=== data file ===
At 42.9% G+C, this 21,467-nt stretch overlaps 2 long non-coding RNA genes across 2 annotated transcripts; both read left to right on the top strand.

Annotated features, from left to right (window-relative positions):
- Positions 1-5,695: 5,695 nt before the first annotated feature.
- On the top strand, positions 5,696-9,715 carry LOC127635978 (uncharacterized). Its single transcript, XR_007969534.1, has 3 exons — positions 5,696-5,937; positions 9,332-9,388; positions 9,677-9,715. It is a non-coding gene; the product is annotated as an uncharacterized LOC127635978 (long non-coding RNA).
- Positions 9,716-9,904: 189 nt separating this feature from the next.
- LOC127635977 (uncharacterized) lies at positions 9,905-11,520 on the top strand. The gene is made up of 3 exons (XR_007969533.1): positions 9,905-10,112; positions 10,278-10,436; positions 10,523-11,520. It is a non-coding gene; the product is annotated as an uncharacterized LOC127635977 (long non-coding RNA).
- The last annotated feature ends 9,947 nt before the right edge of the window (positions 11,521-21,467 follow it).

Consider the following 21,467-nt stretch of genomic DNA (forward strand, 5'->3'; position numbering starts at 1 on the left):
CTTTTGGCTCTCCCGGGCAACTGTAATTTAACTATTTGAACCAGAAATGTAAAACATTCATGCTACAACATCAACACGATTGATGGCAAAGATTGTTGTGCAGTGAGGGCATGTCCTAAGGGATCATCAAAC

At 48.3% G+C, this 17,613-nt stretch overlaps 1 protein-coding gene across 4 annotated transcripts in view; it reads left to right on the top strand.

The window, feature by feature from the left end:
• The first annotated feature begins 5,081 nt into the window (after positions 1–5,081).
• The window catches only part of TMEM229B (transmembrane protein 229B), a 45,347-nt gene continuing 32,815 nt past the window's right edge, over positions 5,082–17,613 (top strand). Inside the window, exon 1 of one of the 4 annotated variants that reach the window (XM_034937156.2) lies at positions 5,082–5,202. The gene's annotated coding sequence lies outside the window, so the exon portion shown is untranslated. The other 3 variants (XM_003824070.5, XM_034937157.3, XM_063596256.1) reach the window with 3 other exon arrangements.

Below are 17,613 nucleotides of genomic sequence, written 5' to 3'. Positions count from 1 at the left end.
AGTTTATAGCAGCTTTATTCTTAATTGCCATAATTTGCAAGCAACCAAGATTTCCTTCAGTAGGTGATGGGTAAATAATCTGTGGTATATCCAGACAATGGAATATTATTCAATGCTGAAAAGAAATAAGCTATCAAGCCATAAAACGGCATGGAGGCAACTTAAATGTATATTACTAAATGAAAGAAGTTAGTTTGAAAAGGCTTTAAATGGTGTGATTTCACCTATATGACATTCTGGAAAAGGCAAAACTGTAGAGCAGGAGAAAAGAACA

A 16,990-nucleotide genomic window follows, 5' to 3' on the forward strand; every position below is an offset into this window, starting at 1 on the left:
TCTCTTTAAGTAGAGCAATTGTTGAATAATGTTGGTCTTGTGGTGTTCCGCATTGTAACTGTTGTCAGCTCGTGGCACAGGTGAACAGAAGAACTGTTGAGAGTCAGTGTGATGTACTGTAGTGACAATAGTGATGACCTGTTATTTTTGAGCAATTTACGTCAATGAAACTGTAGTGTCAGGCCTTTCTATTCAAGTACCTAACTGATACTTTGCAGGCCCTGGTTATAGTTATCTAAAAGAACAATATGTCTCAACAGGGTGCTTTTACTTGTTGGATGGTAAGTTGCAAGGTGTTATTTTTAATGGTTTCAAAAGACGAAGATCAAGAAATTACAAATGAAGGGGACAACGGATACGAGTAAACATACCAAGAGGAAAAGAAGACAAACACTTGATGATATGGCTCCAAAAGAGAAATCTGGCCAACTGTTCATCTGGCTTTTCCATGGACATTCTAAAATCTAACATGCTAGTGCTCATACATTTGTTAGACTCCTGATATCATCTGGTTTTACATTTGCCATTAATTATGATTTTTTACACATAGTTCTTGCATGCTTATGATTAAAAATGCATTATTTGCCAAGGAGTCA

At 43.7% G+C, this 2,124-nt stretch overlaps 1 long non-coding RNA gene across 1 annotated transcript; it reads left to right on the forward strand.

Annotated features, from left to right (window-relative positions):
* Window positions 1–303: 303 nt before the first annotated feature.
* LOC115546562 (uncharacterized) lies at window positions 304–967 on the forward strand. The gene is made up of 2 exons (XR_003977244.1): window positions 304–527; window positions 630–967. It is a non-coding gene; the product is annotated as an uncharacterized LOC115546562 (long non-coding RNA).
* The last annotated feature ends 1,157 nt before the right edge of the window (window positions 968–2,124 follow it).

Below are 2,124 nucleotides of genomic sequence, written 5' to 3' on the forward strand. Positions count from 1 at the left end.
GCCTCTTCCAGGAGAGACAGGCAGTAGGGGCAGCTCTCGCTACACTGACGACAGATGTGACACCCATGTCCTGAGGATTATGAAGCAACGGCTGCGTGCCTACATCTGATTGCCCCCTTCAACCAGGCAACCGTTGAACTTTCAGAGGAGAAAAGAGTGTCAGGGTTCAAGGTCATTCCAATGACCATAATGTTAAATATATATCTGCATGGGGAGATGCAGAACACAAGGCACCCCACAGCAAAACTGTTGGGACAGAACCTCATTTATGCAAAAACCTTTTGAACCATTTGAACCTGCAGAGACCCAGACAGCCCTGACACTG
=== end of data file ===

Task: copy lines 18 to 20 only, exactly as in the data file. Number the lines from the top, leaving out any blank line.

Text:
At 43.7% G+C, this 2,124-nt stretch overlaps 1 long non-coding RNA gene across 1 annotated transcript; it reads left to right on the forward strand.

Annotated features, from left to right (window-relative positions):
* Window positions 1–303: 303 nt before the first annotated feature.